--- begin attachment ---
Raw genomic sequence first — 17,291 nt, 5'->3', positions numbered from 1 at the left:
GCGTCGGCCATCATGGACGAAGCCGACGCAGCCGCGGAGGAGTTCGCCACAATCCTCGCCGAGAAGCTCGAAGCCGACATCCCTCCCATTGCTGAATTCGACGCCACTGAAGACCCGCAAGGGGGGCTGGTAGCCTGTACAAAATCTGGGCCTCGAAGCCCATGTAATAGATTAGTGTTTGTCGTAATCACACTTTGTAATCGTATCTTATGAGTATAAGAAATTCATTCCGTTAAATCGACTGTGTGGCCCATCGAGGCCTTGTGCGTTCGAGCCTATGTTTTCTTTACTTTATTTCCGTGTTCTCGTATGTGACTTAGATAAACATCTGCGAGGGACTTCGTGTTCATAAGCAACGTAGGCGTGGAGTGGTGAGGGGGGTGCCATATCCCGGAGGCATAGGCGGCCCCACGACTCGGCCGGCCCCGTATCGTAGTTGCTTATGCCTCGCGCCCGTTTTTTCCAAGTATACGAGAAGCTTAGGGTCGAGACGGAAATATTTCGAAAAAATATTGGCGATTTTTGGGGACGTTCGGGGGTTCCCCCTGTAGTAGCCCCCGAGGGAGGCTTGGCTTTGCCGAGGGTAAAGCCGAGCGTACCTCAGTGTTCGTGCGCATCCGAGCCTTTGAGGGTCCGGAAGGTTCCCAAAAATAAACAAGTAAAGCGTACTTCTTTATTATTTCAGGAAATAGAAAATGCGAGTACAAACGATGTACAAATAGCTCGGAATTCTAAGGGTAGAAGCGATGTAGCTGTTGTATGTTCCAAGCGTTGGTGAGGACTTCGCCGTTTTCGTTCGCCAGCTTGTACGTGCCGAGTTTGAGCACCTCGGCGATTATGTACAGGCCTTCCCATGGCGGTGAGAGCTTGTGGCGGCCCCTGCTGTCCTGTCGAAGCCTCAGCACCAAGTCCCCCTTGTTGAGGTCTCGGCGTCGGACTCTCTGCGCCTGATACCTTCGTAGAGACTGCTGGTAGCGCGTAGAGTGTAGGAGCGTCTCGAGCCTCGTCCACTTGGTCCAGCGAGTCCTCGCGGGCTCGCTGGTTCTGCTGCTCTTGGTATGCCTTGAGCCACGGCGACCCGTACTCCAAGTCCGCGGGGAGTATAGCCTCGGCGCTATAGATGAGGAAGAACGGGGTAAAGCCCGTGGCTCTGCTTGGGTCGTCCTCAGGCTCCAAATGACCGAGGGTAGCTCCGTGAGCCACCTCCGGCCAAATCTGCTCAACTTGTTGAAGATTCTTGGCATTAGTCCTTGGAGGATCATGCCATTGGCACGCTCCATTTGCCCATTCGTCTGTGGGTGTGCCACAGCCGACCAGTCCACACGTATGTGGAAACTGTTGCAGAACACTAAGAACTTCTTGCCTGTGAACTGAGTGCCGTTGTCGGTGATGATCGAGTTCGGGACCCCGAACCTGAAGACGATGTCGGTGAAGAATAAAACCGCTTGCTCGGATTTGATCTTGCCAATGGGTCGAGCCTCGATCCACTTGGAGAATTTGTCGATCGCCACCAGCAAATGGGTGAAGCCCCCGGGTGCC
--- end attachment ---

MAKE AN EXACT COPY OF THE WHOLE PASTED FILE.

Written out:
Raw genomic sequence first — 17,291 nt, 5'->3', positions numbered from 1 at the left:
GCGTCGGCCATCATGGACGAAGCCGACGCAGCCGCGGAGGAGTTCGCCACAATCCTCGCCGAGAAGCTCGAAGCCGACATCCCTCCCATTGCTGAATTCGACGCCACTGAAGACCCGCAAGGGGGGCTGGTAGCCTGTACAAAATCTGGGCCTCGAAGCCCATGTAATAGATTAGTGTTTGTCGTAATCACACTTTGTAATCGTATCTTATGAGTATAAGAAATTCATTCCGTTAAATCGACTGTGTGGCCCATCGAGGCCTTGTGCGTTCGAGCCTATGTTTTCTTTACTTTATTTCCGTGTTCTCGTATGTGACTTAGATAAACATCTGCGAGGGACTTCGTGTTCATAAGCAACGTAGGCGTGGAGTGGTGAGGGGGGTGCCATATCCCGGAGGCATAGGCGGCCCCACGACTCGGCCGGCCCCGTATCGTAGTTGCTTATGCCTCGCGCCCGTTTTTTCCAAGTATACGAGAAGCTTAGGGTCGAGACGGAAATATTTCGAAAAAATATTGGCGATTTTTGGGGACGTTCGGGGGTTCCCCCTGTAGTAGCCCCCGAGGGAGGCTTGGCTTTGCCGAGGGTAAAGCCGAGCGTACCTCAGTGTTCGTGCGCATCCGAGCCTTTGAGGGTCCGGAAGGTTCCCAAAAATAAACAAGTAAAGCGTACTTCTTTATTATTTCAGGAAATAGAAAATGCGAGTACAAACGATGTACAAATAGCTCGGAATTCTAAGGGTAGAAGCGATGTAGCTGTTGTATGTTCCAAGCGTTGGTGAGGACTTCGCCGTTTTCGTTCGCCAGCTTGTACGTGCCGAGTTTGAGCACCTCGGCGATTATGTACAGGCCTTCCCATGGCGGTGAGAGCTTGTGGCGGCCCCTGCTGTCCTGTCGAAGCCTCAGCACCAAGTCCCCCTTGTTGAGGTCTCGGCGTCGGACTCTCTGCGCCTGATACCTTCGTAGAGACTGCTGGTAGCGCGTAGAGTGTAGGAGCGTCTCGAGCCTCGTCCACTTGGTCCAGCGAGTCCTCGCGGGCTCGCTGGTTCTGCTGCTCTTGGTATGCCTTGAGCCACGGCGACCCGTACTCCAAGTCCGCGGGGAGTATAGCCTCGGCGCTATAGATGAGGAAGAACGGGGTAAAGCCCGTGGCTCTGCTTGGGTCGTCCTCAGGCTCCAAATGACCGAGGGTAGCTCCGTGAGCCACCTCCGGCCAAATCTGCTCAACTTGTTGAAGATTCTTGGCATTAGTCCTTGGAGGATCATGCCATTGGCACGCTCCATTTGCCCATTCGTCTGTGGGTGTGCCACAGCCGACCAGTCCACACGTATGTGGAAACTGTTGCAGAACACTAAGAACTTCTTGCCTGTGAACTGAGTGCCGTTGTCGGTGATGATCGAGTTCGGGACCCCGAACCTGAAGACGATGTCGGTGAAGAATAAAACCGCTTGCTCGGATTTGATCTTGCCAATGGGTCGAGCCTCGATCCACTTGGAGAATTTGTCGATCGCCACCAGCAAATGGGTGAAGCCCCCGGGTGCC